Browsing Waterford Regional Hospital by Authors
Ocular injury requiring hospitalisation in the south east of Ireland: 2001-2007.Saeed, Ayman; Khan, Irfan; Dunne, Orla; Stack, Jim; Beatty, Stephen; Waterford Regional Hospital, Waterford, Ireland. firstname.lastname@example.org (2012-02-01)AIM: To investigate whether recent socio-demographic changes and recent health and safety measures have impacted on the trends of ocular trauma in the South East of Ireland. METHODS: We retrospectively reviewed all cases of ocular trauma admitted to our department between October 2001 and September 2007, and the following data were retrieved: demographic details; mechanism of injury and nature of injury. RESULTS: During the study period, 517 patients were admitted with ocular trauma. Work-related and home-related activities were the commonest causes of admission, and accounted for 160 (31.8%) and 145 (28.4%) cases, respectively. In 2006/2007, and following the influx of migrant workers from the 10 new EU accession states (EUAS), the incidence of hospitalised ocular injuries per 100,000 was 89 in persons from the EUAS versus 18 in those of Irish origin, P < or = 0.0001. After adding the offence of not wearing a seat belt to the traffic penalty point system in Ireland, the proportion of road traffic accident (RTA)-related ocular injuries dropped significantly from 6.7% to 2.4%, P=0.03. CONCLUSION: The inclusion of the offence of not wearing a seat belt in the traffic penalty point system may have contributed to the significantly lower proportion of hospitalised ocular injuries attributable to RTAs. Also, the demographic profile of patients admitted because of ocular trauma has changed over the last 6 years, reflected in an increasing proportion of these injuries in persons from the EUAS. These data will inform healthcare providers, and those involved in developing health and safety guidelines for the workplace.
Risk factors, microbiological findings, and clinical outcomes in cases of microbial keratitis admitted to a tertiary referral center in ireland.Saeed, Ayman; D'Arcy, Fiona; Stack, Jim; Collum, Louis M; Power, William; Beatty, Stephen; Waterford Regional Hospital, Waterford, Ireland. email@example.com (2012-02-01)AIM: To identify the risk factors for, and to report the microbiological findings and clinical outcomes of, severe microbial keratitis (MK). METHODS: This was a retrospective study of all cases of presumed MK admitted to a tertiary referral center over a 2-year period (September 2001 to August 2003). Data recorded included demographic data, details relating to possible risk factors, results of microbiological studies, clinical findings at presentation, and clinical and visual outcomes. RESULTS: Ninety patients were admitted with a diagnosis of presumed MK during the study period. The mean age of patients was 45 +/- 32 years, and the male to female ratio was 47:43 (52.2%:47.7%). Predisposing risk factors for MK included contact lens wear (37; 41.1%), anterior segment disease (19; 21.1%), ocular trauma (13; 14.4%), systemic disease (5; 5.6%), and previous ocular surgery (1; 1.1%). Cultured organisms included gram-negative bacteria (17; 51.5%), gram-positive bacteria (11, 33.3%), acanthamoeba (2; 6.1%), and fungi (1; 3%). Visual acuity improved significantly after treatment [mean best-corrected visual acuity (+/-standard deviation) at presentation: 0.76 (+/-0.11); mean best-corrected visual acuity at last follow-up: 0.24 (+/-0.07); P < 0.001]. Secondary surgical procedures were required in 18 (20%) cases, and these included punctal cautery (1; 1.1%), tissue glue repair of corneal perforation (2; 2.2%), tarsorrhaphy (9; 9.9%), Botulinum toxin-induced ptosis (1; 1.1%), penetrating keratoplasty (3; 3.3%), and evisceration (2; 2.2%). CONCLUSIONS: Contact lens wear remains a significant risk factor for severe MK. MK remains a threat to vision and to the eye, but the majority of cases respond to prompt and appropriate antimicrobial therapy.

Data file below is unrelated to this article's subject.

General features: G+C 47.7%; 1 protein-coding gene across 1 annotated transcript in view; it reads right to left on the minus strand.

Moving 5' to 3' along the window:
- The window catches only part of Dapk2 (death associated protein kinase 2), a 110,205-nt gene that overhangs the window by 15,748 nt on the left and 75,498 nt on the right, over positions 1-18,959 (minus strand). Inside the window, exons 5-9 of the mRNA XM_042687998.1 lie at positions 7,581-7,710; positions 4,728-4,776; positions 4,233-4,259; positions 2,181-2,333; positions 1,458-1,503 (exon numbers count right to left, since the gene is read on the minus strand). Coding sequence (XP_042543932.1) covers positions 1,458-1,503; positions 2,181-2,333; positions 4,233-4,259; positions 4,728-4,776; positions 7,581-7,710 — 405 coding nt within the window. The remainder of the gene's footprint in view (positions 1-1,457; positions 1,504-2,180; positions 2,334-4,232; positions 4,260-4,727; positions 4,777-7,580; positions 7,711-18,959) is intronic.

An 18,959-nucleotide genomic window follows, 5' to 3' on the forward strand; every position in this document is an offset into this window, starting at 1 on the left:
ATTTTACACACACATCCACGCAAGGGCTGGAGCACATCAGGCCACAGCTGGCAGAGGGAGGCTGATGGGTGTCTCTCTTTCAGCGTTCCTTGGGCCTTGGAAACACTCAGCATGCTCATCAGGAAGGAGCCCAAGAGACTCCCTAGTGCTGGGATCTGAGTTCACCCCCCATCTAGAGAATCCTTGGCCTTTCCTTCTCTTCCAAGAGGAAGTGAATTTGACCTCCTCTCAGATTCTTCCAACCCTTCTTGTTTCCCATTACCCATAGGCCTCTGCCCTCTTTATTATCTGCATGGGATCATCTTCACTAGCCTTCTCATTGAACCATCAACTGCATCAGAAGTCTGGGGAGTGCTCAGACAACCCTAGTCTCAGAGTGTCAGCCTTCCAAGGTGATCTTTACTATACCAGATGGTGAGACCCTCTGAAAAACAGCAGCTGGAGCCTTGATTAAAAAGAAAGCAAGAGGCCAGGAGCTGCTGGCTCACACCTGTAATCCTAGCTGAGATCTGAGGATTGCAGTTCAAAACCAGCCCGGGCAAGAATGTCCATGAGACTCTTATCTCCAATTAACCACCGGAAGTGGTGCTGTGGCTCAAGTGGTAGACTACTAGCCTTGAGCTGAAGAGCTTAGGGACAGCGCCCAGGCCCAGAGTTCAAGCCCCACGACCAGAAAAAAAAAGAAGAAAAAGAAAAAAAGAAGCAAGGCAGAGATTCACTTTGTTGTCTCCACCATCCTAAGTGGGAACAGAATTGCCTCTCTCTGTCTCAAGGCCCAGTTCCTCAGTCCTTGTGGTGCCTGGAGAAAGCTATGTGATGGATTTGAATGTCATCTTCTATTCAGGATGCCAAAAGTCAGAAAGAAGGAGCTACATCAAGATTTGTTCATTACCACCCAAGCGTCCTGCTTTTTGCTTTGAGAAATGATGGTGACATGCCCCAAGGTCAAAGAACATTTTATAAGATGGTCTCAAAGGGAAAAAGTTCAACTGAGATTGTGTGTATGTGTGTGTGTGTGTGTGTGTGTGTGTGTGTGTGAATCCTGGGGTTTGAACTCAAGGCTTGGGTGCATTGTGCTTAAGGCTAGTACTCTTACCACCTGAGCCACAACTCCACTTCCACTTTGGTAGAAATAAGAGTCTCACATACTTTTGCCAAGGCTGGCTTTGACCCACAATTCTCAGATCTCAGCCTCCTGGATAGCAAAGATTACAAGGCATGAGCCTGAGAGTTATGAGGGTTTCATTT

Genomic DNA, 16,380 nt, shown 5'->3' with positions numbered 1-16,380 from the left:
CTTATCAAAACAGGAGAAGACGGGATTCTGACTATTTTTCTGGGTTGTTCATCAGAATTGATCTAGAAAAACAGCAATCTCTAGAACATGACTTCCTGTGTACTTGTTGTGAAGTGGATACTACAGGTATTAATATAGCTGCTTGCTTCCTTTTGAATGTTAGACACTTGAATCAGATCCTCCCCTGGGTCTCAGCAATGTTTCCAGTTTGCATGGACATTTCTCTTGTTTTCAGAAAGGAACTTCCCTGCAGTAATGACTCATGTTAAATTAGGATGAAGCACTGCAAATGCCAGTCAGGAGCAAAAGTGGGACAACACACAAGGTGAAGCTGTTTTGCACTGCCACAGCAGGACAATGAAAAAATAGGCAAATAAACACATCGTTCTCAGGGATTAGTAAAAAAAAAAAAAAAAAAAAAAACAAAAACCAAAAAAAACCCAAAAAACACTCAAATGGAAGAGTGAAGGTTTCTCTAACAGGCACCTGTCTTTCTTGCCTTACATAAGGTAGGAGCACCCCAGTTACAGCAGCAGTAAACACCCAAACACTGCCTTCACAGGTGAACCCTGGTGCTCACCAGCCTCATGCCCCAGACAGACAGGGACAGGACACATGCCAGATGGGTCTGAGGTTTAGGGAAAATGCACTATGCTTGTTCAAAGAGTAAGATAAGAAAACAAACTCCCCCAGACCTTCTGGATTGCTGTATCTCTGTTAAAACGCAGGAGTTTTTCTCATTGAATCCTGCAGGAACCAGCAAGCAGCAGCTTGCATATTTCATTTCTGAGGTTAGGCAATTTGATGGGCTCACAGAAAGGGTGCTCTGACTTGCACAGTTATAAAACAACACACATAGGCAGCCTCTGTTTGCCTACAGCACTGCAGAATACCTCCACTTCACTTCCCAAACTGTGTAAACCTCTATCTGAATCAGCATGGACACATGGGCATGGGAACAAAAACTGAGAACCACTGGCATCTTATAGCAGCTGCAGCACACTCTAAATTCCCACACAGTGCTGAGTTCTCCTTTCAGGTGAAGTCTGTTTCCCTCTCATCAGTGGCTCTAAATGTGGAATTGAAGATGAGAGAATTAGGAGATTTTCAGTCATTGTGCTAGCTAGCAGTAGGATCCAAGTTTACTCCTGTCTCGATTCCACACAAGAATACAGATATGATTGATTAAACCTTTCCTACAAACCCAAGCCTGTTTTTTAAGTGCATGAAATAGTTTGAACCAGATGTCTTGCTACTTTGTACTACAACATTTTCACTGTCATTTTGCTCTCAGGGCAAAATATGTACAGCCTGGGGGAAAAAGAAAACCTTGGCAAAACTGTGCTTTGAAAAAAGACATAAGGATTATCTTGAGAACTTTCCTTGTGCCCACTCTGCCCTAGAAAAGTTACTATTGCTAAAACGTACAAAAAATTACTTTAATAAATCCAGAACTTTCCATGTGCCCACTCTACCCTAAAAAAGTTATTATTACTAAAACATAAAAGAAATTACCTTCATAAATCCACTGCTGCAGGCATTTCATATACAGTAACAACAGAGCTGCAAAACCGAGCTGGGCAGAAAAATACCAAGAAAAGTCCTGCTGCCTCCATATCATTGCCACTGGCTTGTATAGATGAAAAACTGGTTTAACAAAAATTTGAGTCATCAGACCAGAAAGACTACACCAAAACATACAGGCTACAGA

Uncorrected visual acuity in the immediate postoperative period following uncomplicated cataract surgery: bimanual microincision cataract surgery versus standard coaxial phacoemulsification.Saeed, Ayman; O'Connor, Jeremy; Cunnife, Geraldine; Stack, Jim; Mullhern, Mark G; Beatty, Stephen; Waterford Regional Hospital, Waterford, Ireland. firstname.lastname@example.org (2012-02-01)AIM: We compared bimanual microincision cataract surgery (MICS) and standard coaxial phacoemulsification (CAP) in terms of uncorrected visual acuity (UCVA) recorded 1 h and 2 weeks postoperatively. METHODS: This was a prospective, nonrandomised comparative study. All MICS procedures were performed by one surgeon (MGM), and all CAP procedures were performed by another surgeon (SB). Eyes with visually consequential ocular morbidity were excluded. The primary outcome measure was UCVA recorded 1 h postoperatively. RESULTS: One hundred eyes underwent MICS and CAP (50 eyes in each group). The treatment groups did not differ significantly in terms of preoperative mean best corrected visual acuity (6/24 +/- 4.3 lines and 6/20 +/- 4.4 lines in the MICS and the CAP groups, respectively; P = 0.65). Also, there was no significant difference in terms of postoperative UCVA at 1 h or at 2 weeks (mean +/- standard deviation UCVA 1 h postoperatively: MICS: 6/36 +/- 5.7 lines; CAP: 6/30 +/- 4.7 lines; P = 0.80; UCVA 2 weeks postoperatively: MICS: 6/10 +/- 1.9 lines; CAP: 6/10 +/- 2.2 lines; P = 0.90). However, nine eyes (18%) and one eye (2%) achieved a UCVA of C6/12 at 1 h following MICS and CAP, respectively, and this difference was statistically significant (P = 0.02). CONCLUSION: Mean UCVA at 1 h and at 2 weeks following cataract surgery was not significantly different between eyes undergoing MICS and CAP. However, a greater proportion of patients achieved a UCVA of C6/12 following MICS when compared with CAP.